Publisher’s note: This Coatesville Leadership profile of Ross Kershey was first published in March of 2016.
In his 42 years at Coatesville School District, Ross Kershey not only taught history but coached basketball for 28 years and track for 18 years. While he is quick to point out he was a teacher first and coach second, his 462-129 basketball and 103-1 track record distinguished Kershey. Both Coatesville School District’s Educator of the Year Award and the district’s basketball facility are named for Kershey.
VISTA Today spoke with Ross Kershey last week about growing up the son of a coal miner, finding his way to Temple and earning a spot on the school’s varsity basketball team, the happenstance conversation with a placement councilor that brought him to Coatesville, finding his calling teaching and coaching Coatesville students, how his admonition to stay calm in the face of adversity saved one of his players life in Vietnam and why he remained at Coatesville for his entire teaching career despite efforts by rival Downingtown High School in 1960 to lure him away.
Where did you grow up Ross?
I was born 1933 in West Virginia, the second of two children. My parents were in West Virginia because that was the only place my father, who was a coal miner, could get work during the depression. We lived in West Virginia for a year and a half until my father was able to get work again in Southwestern Pennsylvania. My dad continued to work in the coal mine, and my mother was a housewife.
Where were you raised?
I was raised outside of Connellsville, in Pennsylvania’s bituminous coal region. We lived in a company house and shopped at a company store.
What do you remember about growing up in Connellsville?
Much like Coatesville back in the 1930’s and 40’s, Connellsville was a booming town. Downtown Connellsville had three movie theaters and good restaurants. The town’s economy was driven not just by the coal industry but by steel and the railroads; Connellsville was a major hub of the B&O Railroad.
What jobs did you have while you were in high school?
I didn’t have any jobs in high school. After high school, I was the census taker for the school district and did manual labor for West Penn Power Company, the local power company. I did work at the Anchor Hocking Company every summer while I was in college. I worked on their paint crew with a bunch of other college guys painting the factory and other odd jobs around the plant.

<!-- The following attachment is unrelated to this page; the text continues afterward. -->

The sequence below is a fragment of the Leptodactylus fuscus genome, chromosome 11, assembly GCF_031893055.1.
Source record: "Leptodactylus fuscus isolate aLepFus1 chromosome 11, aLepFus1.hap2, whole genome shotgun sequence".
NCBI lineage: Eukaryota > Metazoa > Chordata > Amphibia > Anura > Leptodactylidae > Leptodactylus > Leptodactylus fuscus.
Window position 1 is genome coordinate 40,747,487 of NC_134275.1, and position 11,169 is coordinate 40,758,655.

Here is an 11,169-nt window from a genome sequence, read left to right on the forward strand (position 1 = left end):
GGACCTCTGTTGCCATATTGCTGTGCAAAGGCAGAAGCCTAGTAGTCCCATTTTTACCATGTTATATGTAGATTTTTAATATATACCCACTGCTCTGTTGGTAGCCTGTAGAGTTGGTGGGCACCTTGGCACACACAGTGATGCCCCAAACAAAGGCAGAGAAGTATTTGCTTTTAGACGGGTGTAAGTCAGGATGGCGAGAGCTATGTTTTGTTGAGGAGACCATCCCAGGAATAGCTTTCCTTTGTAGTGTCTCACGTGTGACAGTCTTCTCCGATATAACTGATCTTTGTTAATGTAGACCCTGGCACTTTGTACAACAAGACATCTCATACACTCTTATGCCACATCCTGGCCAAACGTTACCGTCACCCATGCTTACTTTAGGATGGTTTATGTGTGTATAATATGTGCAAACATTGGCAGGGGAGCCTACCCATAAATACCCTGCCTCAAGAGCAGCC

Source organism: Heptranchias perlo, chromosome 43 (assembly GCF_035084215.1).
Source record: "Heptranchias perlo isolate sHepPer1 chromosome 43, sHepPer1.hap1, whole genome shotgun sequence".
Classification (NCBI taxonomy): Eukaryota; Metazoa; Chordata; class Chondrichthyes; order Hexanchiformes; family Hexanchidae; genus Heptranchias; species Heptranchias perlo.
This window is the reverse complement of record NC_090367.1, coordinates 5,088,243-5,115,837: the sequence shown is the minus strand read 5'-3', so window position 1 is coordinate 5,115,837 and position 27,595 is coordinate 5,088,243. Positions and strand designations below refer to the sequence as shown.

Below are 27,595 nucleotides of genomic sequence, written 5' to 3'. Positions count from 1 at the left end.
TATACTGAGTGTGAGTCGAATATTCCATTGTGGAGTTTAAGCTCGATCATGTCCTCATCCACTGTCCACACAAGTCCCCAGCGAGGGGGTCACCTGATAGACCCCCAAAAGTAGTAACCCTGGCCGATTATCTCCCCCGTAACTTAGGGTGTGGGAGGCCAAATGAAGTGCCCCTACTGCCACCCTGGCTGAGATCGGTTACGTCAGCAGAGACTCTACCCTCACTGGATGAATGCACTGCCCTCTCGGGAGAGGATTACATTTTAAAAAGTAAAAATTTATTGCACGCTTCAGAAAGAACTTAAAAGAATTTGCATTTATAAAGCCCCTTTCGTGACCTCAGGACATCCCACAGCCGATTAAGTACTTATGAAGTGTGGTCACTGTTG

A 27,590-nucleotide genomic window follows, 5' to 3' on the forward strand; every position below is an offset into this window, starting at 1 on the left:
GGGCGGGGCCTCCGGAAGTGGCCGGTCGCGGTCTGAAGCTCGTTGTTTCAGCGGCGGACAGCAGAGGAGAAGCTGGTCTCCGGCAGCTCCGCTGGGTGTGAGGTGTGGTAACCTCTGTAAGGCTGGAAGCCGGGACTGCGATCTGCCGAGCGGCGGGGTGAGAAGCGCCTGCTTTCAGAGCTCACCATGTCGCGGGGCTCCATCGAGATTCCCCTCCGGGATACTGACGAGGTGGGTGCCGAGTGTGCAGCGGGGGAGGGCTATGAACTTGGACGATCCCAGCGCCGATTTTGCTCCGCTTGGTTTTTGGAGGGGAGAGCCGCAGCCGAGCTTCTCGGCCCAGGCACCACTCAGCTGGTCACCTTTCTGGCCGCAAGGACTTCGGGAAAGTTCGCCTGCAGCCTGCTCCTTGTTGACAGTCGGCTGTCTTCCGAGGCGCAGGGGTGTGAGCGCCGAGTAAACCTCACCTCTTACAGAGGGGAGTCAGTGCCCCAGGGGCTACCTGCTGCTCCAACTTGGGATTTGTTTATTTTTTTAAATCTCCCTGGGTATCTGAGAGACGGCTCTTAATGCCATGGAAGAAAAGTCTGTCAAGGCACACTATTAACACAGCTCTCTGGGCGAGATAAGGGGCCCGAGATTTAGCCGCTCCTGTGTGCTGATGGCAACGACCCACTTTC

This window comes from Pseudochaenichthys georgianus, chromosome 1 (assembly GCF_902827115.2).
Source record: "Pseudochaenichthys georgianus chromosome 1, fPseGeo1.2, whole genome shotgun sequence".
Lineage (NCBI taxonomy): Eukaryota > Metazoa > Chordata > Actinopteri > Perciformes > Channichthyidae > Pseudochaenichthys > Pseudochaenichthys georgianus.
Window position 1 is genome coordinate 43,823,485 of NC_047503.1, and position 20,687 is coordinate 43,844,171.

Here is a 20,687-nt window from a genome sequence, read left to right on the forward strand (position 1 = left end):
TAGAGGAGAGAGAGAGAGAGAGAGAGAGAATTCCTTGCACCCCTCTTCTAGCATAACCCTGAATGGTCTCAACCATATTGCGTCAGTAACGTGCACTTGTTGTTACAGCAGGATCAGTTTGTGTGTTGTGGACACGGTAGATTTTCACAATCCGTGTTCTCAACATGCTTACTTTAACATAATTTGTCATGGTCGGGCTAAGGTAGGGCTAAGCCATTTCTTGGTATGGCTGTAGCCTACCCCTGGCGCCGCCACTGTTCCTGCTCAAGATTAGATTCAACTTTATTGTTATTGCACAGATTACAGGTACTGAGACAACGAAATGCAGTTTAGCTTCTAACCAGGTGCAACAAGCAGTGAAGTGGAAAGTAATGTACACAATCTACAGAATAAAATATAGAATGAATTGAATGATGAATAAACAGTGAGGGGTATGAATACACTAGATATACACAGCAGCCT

What kind of music were you listening to back then Ross?
There wasn’t Rock & Roll yet, so we listened to artists like Nat King Cole, Tony Bennett, Jonie James, Rosemary Clooney: they were the standards in those days.
What sports did you play in high school?
I played basketball in high school and continued to play when I got to Temple. Basketball wasn’t emphasized at my high school; rather it was a sport the boys played after football and until baseball started.
When I got to Temple and started playing against bigger, better, older players, I got to be a reasonably good player. I made Temple’s varsity squad my Senior year and played for Coach Litwack, who ended up in the Basketball Hall of Fame.
Why did you decide to go to Temple?
The high school I went to didn’t do a good job preparing us for college. They saw their role as getting kids in and out of high school in four years before going to work in the coal mines or steel mills. In my graduating class of 135 students, only two of us went to college. I got a Senatorial Scholarship to attend Temple, so I went there. Without the Scholarship, I wouldn’t have gone to college.
Did Temple turn out to be a good school for you?
It was. I majored in Communications, which in 1951 was radio, television and journalism. Once I graduated, I made the decision to become a teacher. None of my communications education was wasted. After all, what is teaching other than communication.
After Temple, I attended the Indiana University of Pennsylvania for a year to get my teaching credentials and student taught at Greensburg High School, an hour east of Pittsburgh.
How did you end up in Coatesville?
This is the amazing part of my story. After I had finished my student teaching, I went back to the placement director at Indiana University to make sure all my teaching credentials were in order. He confirmed my credentials were fine and asked me what I wanted to do.
I told him I wanted to teach social studies and coach basketball. 15 minutes after I walked out of the placement director’s office, he got a call from the Superintendent of Coatesville asking if he knew of anyone who could teach social studies as well as coach basketball.
A phone call from Coatesville was waiting for me when I got home. I came to Coatesville for an interview, and they hired me.
Did you look jobs in any other school districts?
Ridgeway High School in the Northwest corner of the state wanted me to come there and teach and be the head basketball coach. Coatesville had me slotted to become the assistant basketball coach. I liked the idea of being head coach. I was 22 years old and thought I knew everything there was to know about basketball.